Dasatinib Versus Imatinib In Patients with Newly Diagnosed Chronic Myeloid Leukemia In Chronic Phase (CML-CP) In the DASISION Trial: 18-Month Follow-up

Published

Conference Paper

Abstract Abstract 206 Background: Dasatinib is 325-fold more potent than imatinib in vitro against unmutated BCR-ABL, and is an established second-line treatment for patients (pts) with CML-CP who are resistant, intolerant or have a suboptimal response to imatinib. The Phase 3 DASISION study compares dasatinib with imatinib as initial treatment for pts with newly diagnosed CML-CP. After a minimum of 12 months (mos) of follow-up, dasatinib 100 mg once daily demonstrated significantly higher and faster rates of complete cytogenetic response (CCyR) and major molecular response (MMR) compared to imatinib 400 mg once daily (Kantarjian, H, et al. N Engl J Med 2010;362:2260). Eighteen-mo follow-up data are presented here. Methods: 519 pts with newly diagnosed CML-CP (median disease duration of 1 mo) stratified by Hasford risk were randomized to either dasatinib 100 mg once daily (n=259), or imatinib 400 mg once daily (n=260). The study design and endpoints have been described previously. All analyses were based on intention-to-treat pts. Results: Median treatment duration at the present analysis was 18 mos for each drug, with 81% of pts in the dasatinib arm and 80% in the imatinib arm still remaining on study drug. Median dose intensity was 99 mg/d for dasatinib and 400 mg/d for imatinib. Efficacy and safety results in the present analysis were consistent with those reported previously after 12 mos of follow-up. The rate of confirmed CCyR (cCCyR, CCyR on consecutive analyses at least 1 mo apart) by 18 mos continued to be higher for dasatinib than for imatinib (78% vs 70%); P=0.0366). Based on time-in-cCCyR (a measure of durability) analysis involving all randomized pts, dasatinib-treated pts were 28% less likely to experience a progression event (as defined by European LeukemiaNet 2006) after achieving a cCCyR or never achieving a cCCyR compared to those on imatinib. The MMR rate at any time was superior for dasatinib compared to imatinib (57% vs 41%, P=0.0002). Based on time-to-response analysis, pts on dasatinib were 1.84-fold more likely to achieve a MMR than those on imatinib (HR=1.84, P <0.0001). Rates of cCCyR in dasatinib-treated pts with low, intermediate and high risk were 92, 71 and 73%, respectively. The corresponding rates in the imatinib arm were 72, 71 and 64%. Rates of MMR in dasatinib-treated pts with low, intermediate and high risk were 63, 56 and 51%, respectively. The corresponding rates in the imatinib arm were 48, 40 and 30%. A BCR-ABL transcript level of ≤ 0.0032% was achieved in 13% dasatinib-treated and 7% imatinib-treated pts. Rates of progression-free survival at 18 mos were 94.9% for dasatinib and 93.7% for imatinib; the corresponding overall survival rates were 96.0% and 97.9%, respectively. Six pts (2.3%) in the dasatinib arm and 11 (4.3%) in the imatinib arm discontinued due to treatment failure as defined by 2006 European LeukemiaNet criteria. Six pts (2.3%) on dasatinib and 9 (3.5%) on imatinib had a transformation to accelerated or blast phase. Discontinuation of treatment due to drug-related adverse events (AEs) was infrequent for both dasatinib (6%) and imatinib (4%). Non-hematologic AEs (all grades) in ≥10% of pts (dasatinib vs imatinib) were fluid retention (23% vs 43%), diarrhea (18% vs 19%), nausea (9% vs 21%), vomiting (5% vs 10%), muscle inflammation (4% vs 19%), myalgia (6% vs 12%), musculoskeletal pain (12% vs 16%), fatigue (8% vs 11%) and rash (11% vs 17%). While superficial edema was less frequent with dasatinib than with imatinib (10% vs 36%), pleural effusion was seen only with dasatinib (12% vs 0%: grade 1, 2%; grade 2, 9%; grade 3, <1%), and did not impact the efficacy. Non-hematologic grade 3/4 AEs were infrequent in either arm (≤1%). Grade 3/4 cytopenias (dasatinib vs imatinib) were anemia (11% vs 7%), neutropenia (22% vs 20%) and thrombocytopenia (19% vs 10%). Two pts (0.8%) on dasatinib and 3 (1.2%) on imatinib had grade 3/4 bleeding. Cytopenia was the reason for discontinuation in 6 pts on the dasatinib arm (2.3%) and 3 on the imatinib arm (1.2%). Conclusions: After 18 mos of follow-up, dasatinib 100 mg once daily continues to demonstrate superior efficacy compared to imatinib. Dasatinib also continues to be generally well tolerated. These results support the potential use of dasatinib as initial treatment for pts with newly diagnosed CML-CP. Disclosures: Shah: Bristol-Myers Squibb, Novartis and Ariad: Membership on an entity's Board of Directors or advisory committees. Kantarjian:BMS, Pfizer and Novartis: Research Funding; Novartis: Consultancy. Hochhaus:Novartis, Bristol-Myers Squibb: Consultancy, Research Funding. Cortes:Brostol-Myers Squibb, Novartis and Wyeth: Honoraria. Bradley-Garelik:Bristol-Myers Squibb: Employment, Equity Ownership. Zhu:Bristol-Myers Squibb: Employment. Baccarani:Novartis, Bristol-Myers Squibb: Consultancy, Honoraria, Membership on an entity's Board of Directors or advisory committees, Speakers Bureau.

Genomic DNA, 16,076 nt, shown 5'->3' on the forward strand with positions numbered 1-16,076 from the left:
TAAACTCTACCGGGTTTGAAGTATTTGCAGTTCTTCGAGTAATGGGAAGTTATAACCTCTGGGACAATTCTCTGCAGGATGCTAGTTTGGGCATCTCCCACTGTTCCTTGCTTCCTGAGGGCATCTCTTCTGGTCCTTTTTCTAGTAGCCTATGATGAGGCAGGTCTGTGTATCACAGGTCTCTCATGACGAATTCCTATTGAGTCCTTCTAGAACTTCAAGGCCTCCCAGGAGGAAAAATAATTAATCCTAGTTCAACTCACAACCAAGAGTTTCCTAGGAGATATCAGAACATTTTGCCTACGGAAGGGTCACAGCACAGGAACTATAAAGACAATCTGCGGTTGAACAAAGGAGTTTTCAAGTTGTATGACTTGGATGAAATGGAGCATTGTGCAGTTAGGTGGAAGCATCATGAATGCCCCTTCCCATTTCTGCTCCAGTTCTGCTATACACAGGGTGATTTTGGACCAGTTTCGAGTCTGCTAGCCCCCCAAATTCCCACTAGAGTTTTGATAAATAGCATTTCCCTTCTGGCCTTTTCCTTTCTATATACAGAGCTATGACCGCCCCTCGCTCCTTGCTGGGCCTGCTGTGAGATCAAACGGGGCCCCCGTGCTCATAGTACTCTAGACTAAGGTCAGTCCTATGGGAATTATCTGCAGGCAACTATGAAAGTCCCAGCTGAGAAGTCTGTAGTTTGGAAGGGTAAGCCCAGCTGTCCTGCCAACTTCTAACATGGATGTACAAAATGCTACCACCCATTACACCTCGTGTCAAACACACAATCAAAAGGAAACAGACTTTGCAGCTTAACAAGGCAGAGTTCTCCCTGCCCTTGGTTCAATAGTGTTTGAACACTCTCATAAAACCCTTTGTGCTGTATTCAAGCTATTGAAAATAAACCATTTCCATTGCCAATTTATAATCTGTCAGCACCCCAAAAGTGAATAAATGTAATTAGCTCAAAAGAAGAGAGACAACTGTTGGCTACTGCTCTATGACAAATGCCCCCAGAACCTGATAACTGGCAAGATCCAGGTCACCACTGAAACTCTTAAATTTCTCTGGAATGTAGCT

Full Text

Duke Authors

Cited Authors

  • Shah, N; Kantarjian, H; Hochhaus, A; Cortes, JE; Bradley-Garelik, MB; Zhu, C; Baccarani, M

Published Date

  • November 19, 2010

Published In

Volume / Issue

  • 116 / 21

Start / End Page

  • 206 - 206

Published By

Electronic International Standard Serial Number (EISSN)

  • 1528-0020

International Standard Serial Number (ISSN)

  • 0006-4971

Digital Object Identifier (DOI)

  • 10.1182/blood.v116.21.206.206